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Out of the question

by
03 April 2007

Why does the C of E not restore a permanent diaconate?

The C of E does have distinctive (vocational) deacons, though not all dioceses encourage this voca-tion as a distinctive ministry, and few actively promote it. Reports to the General Synod on the importance of this foundational ministry have been confused by the wider debate about lay and ordained ministry.

At least 20 dioceses have licensed deacons, men and women (I am one), stipendiary and non-stipendiary, ministering in various contexts. London has a Company of Deacons, and Chichester has a College of Deacons.

The Diaconal Association of the Church of England, whose patron is the Bishop of Wakefield, the Rt Revd Stephen Platten, has a new website containing information about the diaconate at home and worldwide. This is still under construction at www.dace.org.
(The
Revd) Anne Marr
Newcastle

In the report For Such a Time as This (GS1407), a strong case was made for the permanent diaconate in the C of E, but it has failed to achieve its widespread restoration, owing to several factors that undermine the deployment of permanent deacons.

Their profile is reduced both by the demand for a priestly ordained ministry, and also by the perception of overlap with the ministries of Reader and lay pastoral assistant.

Furthermore, “permanence” often poses problems: pilot schemes indicate constant progression towards the priesthood. Many deacons in the scheme discover a further sense of vocation, or it is discerned for them by the Church.

Another factor — encouraged, indeed, by the language of the 1662 Ordinal — is the idea that deacons serve in an “inferior ministry” from which to look foward to “higher ministries”, priesthood being the ultimate goal. This viewpoint lingers on in many places and militates against full commitment to a permanent diaconate.
(Canon) Terry Palmer
Magor, Monmouthshire

First, priests and bishops are still deacons by virtue of their ordination to that office. It might be better if we remembered this more often. Second, in the sense implied by the question, there are in fact a few “permanent deacons” who exercise a recognised ministry. But a longer answer is that we have no idea what a deacon as “just” a deacon is for.

In the Early Church, the deacon is described as one who had mainly administrative duties, dealing with finance. I think this underestimates the deacon’s role. In those happier times, congregations did not raise money for the Quota or to maintain buildings. Collections were mainly for poor relief, and the deacon was responsible for its distribution — a task needing much local knowledge.

Local knowledge is, I believe, the key, and underlies many of the functions the deacon acquired at the eucharist. He called the congregation to order at the beginning, supervised the prayers of the faithful and the collection of the offerings, directed the unbaptised and catechumens to leave after the antecommunion, and dismissed the congregation at the finish. His other liturgical tasks — reading the Gospel and helping to distribute communion — testify to the respect given to this ministry.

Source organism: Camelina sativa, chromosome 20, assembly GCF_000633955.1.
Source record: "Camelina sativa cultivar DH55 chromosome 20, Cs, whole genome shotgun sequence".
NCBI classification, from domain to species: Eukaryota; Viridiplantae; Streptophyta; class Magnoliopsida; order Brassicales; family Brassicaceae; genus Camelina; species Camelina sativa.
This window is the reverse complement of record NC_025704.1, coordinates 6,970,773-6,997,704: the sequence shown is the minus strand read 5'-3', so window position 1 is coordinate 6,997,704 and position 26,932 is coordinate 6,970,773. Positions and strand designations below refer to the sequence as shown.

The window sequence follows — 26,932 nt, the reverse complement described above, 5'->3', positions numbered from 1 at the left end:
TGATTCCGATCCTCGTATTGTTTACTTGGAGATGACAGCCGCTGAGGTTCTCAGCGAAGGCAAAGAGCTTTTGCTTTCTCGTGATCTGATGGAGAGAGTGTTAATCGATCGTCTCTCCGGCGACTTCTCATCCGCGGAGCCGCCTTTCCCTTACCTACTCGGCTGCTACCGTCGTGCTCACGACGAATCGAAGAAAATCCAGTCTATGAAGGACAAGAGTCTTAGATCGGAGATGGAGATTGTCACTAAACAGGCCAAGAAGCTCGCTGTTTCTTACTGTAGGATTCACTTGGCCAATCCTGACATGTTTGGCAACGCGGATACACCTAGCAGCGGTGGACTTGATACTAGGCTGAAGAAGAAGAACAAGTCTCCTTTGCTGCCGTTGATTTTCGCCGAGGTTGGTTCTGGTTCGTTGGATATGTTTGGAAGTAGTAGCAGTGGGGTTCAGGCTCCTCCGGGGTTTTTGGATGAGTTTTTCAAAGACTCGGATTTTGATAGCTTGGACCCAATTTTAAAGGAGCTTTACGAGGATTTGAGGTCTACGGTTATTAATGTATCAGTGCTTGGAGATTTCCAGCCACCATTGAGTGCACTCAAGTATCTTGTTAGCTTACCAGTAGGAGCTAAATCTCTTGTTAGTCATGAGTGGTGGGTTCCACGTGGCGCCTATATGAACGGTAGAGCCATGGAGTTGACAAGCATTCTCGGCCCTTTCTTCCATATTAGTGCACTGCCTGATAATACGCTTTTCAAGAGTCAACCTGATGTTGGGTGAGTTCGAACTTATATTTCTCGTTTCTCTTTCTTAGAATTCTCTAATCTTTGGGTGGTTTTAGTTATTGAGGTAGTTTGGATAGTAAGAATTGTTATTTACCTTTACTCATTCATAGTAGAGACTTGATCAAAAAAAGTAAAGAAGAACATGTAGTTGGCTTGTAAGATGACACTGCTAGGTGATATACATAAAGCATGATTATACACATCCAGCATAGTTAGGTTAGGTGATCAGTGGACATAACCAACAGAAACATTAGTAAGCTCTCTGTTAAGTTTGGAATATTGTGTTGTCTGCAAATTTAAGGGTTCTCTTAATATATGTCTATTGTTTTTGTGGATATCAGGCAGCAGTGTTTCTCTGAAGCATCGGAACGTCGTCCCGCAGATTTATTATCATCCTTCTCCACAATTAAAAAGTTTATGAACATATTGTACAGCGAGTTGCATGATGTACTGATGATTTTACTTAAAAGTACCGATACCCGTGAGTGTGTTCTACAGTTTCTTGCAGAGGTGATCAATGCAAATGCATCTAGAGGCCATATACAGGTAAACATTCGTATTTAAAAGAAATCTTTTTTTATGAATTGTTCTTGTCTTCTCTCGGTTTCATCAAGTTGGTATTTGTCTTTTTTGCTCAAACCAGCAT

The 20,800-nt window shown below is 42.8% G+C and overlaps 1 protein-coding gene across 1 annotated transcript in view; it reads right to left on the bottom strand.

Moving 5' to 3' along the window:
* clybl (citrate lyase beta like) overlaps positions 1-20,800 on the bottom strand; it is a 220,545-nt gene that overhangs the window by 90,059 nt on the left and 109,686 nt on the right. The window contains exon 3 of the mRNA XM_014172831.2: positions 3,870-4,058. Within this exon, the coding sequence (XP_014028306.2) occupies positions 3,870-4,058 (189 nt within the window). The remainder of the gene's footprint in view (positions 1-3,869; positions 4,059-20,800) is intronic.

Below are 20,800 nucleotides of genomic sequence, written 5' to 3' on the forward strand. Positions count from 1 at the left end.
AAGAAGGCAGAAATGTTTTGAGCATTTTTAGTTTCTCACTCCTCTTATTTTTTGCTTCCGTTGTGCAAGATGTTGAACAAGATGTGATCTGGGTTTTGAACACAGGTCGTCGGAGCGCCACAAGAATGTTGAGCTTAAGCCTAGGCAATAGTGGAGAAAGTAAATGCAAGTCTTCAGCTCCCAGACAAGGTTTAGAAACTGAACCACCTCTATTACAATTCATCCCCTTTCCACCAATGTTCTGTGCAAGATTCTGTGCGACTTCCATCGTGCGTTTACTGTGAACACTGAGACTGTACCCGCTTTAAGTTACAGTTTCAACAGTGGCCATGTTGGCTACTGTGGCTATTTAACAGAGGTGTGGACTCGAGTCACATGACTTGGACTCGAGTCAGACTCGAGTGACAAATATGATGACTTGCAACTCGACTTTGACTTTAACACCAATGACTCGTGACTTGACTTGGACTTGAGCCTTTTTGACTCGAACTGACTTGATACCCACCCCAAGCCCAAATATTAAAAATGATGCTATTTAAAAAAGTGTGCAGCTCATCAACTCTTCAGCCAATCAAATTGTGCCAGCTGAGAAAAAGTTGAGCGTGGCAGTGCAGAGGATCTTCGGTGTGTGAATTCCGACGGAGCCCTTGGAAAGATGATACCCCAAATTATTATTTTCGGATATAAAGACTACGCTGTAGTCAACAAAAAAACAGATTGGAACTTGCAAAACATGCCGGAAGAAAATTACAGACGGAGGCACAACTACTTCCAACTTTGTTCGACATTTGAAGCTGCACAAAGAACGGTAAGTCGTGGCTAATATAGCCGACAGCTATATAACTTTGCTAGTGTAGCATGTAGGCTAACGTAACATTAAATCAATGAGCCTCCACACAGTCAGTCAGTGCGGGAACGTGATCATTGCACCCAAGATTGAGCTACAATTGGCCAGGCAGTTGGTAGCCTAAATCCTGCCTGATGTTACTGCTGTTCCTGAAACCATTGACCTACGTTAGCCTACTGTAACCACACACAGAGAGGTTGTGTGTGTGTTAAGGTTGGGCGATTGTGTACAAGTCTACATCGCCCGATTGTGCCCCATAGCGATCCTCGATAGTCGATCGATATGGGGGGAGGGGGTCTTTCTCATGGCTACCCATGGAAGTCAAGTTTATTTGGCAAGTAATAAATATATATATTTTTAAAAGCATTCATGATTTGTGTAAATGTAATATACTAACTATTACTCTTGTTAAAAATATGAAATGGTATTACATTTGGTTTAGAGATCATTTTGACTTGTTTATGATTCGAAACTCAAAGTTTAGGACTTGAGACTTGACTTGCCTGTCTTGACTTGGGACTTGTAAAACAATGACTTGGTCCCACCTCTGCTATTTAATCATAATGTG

The various ordination services used through the centuries by the C of E still imply that this ministry is based on local knowledge, requiring a trusted local person — to seek out the sick and the lapsed, for example. The priest is “sent by the bishop” to represent the whole Church.

It may seem today that, with so many lay ministries, there is no need for a permanent diaconate. I think I disagree. Indeed, I suggest that an OLM’s true ministry is diaconal, based on local knowledge, while ordination as a priest may still follow, if that is thought right.

At present, the only task that separates a newly ordained deacon from, say, a Reader or pastoral assistant is that he or she has a duty to join in the daily Divine Office. Perhaps this could be one form a permanent diaconate could take.
(The Revd) Harold Webb
West Wittering, West Sussex


Your questions

At present, the only task that separates a newly ordained deacon from, say, a Reader or pastoral assistant is that he or she has a duty to join in the daily Divine Office. Perhaps this could be one form a permanent diaconate could take.
(The Revd) Harold Webb
West Wittering, West Sussex


Your questions

I have never seen a painting of the Last Supper that shows anyone apart from Jesus and the Twelve. Yet the Passover Meal was and is a family meal. And are not most paintings of the crucifixion also inaccurate, since Jesus and the two criminals are usually shown wearing loincloths? Can someone clarify this for me? P. M.

questions@churchtimes.co.uk

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